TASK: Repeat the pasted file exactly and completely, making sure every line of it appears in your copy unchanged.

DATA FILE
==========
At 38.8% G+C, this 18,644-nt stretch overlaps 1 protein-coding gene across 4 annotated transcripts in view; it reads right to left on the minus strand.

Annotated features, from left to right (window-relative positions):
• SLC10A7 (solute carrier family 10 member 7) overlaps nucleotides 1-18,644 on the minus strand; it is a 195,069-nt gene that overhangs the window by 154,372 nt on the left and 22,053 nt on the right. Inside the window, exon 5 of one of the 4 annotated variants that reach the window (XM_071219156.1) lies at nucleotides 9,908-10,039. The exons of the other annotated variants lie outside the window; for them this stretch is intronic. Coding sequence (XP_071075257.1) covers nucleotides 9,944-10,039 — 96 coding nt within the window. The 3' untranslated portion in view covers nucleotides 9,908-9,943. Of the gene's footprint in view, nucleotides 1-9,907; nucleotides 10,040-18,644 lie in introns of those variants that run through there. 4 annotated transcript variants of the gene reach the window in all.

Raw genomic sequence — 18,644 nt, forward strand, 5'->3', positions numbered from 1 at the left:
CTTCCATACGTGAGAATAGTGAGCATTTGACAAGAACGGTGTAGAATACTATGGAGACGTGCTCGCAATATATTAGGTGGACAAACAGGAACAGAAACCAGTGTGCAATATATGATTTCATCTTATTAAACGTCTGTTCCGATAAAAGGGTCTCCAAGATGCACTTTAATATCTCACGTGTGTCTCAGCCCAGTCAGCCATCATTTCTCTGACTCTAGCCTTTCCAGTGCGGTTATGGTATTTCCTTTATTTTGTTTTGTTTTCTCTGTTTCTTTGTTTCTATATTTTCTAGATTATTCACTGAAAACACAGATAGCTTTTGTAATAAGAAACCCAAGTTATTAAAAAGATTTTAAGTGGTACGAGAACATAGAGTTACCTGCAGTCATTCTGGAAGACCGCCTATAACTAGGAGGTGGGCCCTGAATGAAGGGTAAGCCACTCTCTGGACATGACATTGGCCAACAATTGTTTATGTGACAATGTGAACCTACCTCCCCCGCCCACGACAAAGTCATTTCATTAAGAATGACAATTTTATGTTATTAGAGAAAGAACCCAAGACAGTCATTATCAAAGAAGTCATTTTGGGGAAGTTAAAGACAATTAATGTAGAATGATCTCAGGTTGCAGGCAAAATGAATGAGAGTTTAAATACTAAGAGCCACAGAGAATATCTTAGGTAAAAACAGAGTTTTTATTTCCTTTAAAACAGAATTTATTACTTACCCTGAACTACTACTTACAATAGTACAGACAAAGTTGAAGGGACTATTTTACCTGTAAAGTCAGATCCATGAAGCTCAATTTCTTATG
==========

At 38.8% G+C, this 18,644-nt stretch overlaps 1 protein-coding gene across 4 annotated transcripts in view; it reads right to left on the minus strand.

Annotated features, from left to right (window-relative positions):
• SLC10A7 (solute carrier family 10 member 7) overlaps nucleotides 1-18,644 on the minus strand; it is a 195,069-nt gene that overhangs the window by 154,372 nt on the left and 22,053 nt on the right. Inside the window, exon 5 of one of the 4 annotated variants that reach the window (XM_071219156.1) lies at nucleotides 9,908-10,039. The exons of the other annotated variants lie outside the window; for them this stretch is intronic. Coding sequence (XP_071075257.1) covers nucleotides 9,944-10,039 — 96 coding nt within the window. The 3' untranslated portion in view covers nucleotides 9,908-9,943. Of the gene's footprint in view, nucleotides 1-9,907; nucleotides 10,040-18,644 lie in introns of those variants that run through there. 4 annotated transcript variants of the gene reach the window in all.

Raw genomic sequence — 18,644 nt, forward strand, 5'->3', positions numbered from 1 at the left:
CTTCCATACGTGAGAATAGTGAGCATTTGACAAGAACGGTGTAGAATACTATGGAGACGTGCTCGCAATATATTAGGTGGACAAACAGGAACAGAAACCAGTGTGCAATATATGATTTCATCTTATTAAACGTCTGTTCCGATAAAAGGGTCTCCAAGATGCACTTTAATATCTCACGTGTGTCTCAGCCCAGTCAGCCATCATTTCTCTGACTCTAGCCTTTCCAGTGCGGTTATGGTATTTCCTTTATTTTGTTTTGTTTTCTCTGTTTCTTTGTTTCTATATTTTCTAGATTATTCACTGAAAACACAGATAGCTTTTGTAATAAGAAACCCAAGTTATTAAAAAGATTTTAAGTGGTACGAGAACATAGAGTTACCTGCAGTCATTCTGGAAGACCGCCTATAACTAGGAGGTGGGCCCTGAATGAAGGGTAAGCCACTCTCTGGACATGACATTGGCCAACAATTGTTTATGTGACAATGTGAACCTACCTCCCCCGCCCACGACAAAGTCATTTCATTAAGAATGACAATTTTATGTTATTAGAGAAAGAACCCAAGACAGTCATTATCAAAGAAGTCATTTTGGGGAAGTTAAAGACAATTAATGTAGAATGATCTCAGGTTGCAGGCAAAATGAATGAGAGTTTAAATACTAAGAGCCACAGAGAATATCTTAGGTAAAAACAGAGTTTTTATTTCCTTTAAAACAGAATTTATTACTTACCCTGAACTACTACTTACAATAGTACAGACAAAGTTGAAGGGACTATTTTACCTGTAAAGTCAGATCCATGAAGCTCAATTTCTTATG